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Wine Tasting

29 April 2012

According to expert wine taster there are five basic steps in tasting wine: color, swirl, smell, taste, and savor. These are also known as the "five S" steps: see, swirl, sniff, sip, savor. During this process, the taster must look for "clarity, varietal character, integration, expressiveness, complexity, and connectedness".

A wine's color is better judged by putting it against a white background. The wine glass is put at an angle in order to see the colors. Colors can give the taster clues to the grape variety, and how the wine was aged i.e. in wood, etc.

The results of the four recognized stages to wine tasting:

  • appearance
  • "in glass" the aroma of the wine
  • "in mouth" sensations
  • "finish" (aftertaste)

– are combined in order to establish the following properties of a wine:

  • complexity and character
  • potential (suitability for aging or drinking)
  • possible faults

A wine's overall quality assessment follows further careful description and comparison with recognized standards, both with respect to other wines in its price range and according to known factors pertaining to the region or vintage; if it is typical of the region or diverges in style; if it uses certain wine-making techniques, such as barrel fermentation or malolactic fermentation, or any other remarkable or unusual characteristics.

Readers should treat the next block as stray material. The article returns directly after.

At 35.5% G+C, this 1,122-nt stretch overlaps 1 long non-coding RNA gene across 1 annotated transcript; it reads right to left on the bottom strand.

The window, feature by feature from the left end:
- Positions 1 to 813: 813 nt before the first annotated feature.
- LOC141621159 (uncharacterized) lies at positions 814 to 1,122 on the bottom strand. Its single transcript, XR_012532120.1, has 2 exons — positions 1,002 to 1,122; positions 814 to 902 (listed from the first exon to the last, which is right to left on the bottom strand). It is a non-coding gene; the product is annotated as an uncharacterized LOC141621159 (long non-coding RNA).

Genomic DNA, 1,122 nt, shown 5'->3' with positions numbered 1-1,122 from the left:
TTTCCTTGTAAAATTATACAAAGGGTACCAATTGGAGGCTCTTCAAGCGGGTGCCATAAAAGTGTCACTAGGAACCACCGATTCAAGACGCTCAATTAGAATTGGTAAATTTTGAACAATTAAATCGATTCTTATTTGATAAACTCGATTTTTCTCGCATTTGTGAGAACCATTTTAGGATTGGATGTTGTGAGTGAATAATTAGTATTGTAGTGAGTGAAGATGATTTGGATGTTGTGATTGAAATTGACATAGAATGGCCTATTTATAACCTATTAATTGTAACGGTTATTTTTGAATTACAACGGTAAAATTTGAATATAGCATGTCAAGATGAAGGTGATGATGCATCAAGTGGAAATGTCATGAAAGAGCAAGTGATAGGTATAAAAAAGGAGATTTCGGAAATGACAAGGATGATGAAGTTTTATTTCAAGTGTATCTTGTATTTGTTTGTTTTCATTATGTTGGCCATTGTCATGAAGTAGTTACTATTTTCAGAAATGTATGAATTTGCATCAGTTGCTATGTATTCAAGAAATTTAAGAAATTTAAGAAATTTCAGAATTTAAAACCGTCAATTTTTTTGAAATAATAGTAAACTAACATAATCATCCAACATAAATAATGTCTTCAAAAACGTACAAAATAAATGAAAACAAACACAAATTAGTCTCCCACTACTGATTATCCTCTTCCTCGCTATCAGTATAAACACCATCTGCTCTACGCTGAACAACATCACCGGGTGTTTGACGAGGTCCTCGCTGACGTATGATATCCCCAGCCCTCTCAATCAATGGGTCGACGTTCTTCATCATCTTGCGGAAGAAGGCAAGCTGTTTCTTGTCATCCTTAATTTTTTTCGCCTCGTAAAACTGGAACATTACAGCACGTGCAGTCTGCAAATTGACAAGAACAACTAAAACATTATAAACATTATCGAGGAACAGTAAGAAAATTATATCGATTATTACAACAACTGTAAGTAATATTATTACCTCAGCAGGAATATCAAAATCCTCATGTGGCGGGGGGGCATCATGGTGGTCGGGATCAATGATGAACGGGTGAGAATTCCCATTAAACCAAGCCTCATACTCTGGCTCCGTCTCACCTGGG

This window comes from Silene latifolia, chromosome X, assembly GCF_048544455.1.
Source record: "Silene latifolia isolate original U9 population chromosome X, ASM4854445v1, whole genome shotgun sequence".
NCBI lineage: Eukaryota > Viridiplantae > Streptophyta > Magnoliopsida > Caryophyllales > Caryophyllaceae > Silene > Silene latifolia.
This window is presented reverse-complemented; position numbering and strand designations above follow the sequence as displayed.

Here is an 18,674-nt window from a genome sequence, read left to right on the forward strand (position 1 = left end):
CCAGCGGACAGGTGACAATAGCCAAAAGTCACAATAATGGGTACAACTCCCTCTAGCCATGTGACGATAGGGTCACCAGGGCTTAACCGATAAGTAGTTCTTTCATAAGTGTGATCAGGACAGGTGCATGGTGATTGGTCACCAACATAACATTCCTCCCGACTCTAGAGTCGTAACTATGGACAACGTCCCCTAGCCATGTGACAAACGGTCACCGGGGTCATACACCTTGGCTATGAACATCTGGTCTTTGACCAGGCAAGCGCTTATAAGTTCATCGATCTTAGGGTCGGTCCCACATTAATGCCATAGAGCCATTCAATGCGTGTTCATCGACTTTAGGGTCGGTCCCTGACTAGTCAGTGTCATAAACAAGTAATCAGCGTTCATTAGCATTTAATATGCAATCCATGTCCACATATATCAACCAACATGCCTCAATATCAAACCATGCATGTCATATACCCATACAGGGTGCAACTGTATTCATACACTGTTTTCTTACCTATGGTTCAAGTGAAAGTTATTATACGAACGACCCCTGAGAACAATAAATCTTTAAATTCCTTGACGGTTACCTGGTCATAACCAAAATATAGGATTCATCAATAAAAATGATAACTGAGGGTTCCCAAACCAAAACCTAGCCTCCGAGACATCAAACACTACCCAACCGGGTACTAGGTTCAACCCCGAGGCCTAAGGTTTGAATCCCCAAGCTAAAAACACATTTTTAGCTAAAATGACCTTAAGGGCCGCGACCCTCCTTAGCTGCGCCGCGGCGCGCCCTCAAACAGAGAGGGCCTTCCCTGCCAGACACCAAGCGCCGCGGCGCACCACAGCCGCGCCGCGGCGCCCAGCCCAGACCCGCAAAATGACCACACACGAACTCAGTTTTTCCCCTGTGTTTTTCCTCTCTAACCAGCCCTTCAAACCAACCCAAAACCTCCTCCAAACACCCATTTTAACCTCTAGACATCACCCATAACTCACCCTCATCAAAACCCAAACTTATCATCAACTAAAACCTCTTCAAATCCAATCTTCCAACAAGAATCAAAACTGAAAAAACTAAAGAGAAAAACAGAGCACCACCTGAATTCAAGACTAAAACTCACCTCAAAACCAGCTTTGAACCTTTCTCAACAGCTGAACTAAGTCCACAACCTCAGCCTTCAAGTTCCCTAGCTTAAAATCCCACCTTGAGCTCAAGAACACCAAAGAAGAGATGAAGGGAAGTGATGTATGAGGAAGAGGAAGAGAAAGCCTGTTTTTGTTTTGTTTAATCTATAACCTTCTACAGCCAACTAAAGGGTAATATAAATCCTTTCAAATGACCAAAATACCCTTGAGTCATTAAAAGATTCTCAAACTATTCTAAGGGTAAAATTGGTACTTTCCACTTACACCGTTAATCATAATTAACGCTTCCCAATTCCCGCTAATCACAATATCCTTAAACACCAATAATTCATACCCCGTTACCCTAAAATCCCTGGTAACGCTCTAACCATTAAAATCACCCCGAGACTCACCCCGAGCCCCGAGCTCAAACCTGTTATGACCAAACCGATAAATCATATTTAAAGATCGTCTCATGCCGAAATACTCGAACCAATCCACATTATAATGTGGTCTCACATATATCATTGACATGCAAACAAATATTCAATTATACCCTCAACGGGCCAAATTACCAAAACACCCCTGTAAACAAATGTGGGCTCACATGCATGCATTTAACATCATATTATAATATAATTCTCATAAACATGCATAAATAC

Whereas wines are regularly tasted in isolation, a wine's quality assessment is more objective when performed alongside several other wines, in what are known as tasting "flights". Wines may be deliberately selected for their vintage ("horizontal" tasting) or proceed from a single winery ("vertical" tasting), to better compare vineyard and vintages, respectively. Alternatively, in order to promote an unbiased analysis, bottles and even glasses may be disguised in a "blind" tasting, to rule out any prejudicial awareness of either vintage or winery.

The temperature that the wine is served it can make a huge difference to the taste, smell and even colour of the wine. Generally white wines are served cold and red wines are served at room temperature but this can vary according to personal preference. Traditionally the wines served the coldest are the sweet light bodied desert wines, and the wines served the warmest are the full bodied red wines.

To gain an impartial judgment of wine it is traditionally served "blind" which means without the taster having seen the bottle shape, label or colour. Sometimes the wine is served in a black wine glass to disguise the colour.

Well Wicked have a massive selection of wine tasting days in various locations available. Please see our wine tasting section for more information.

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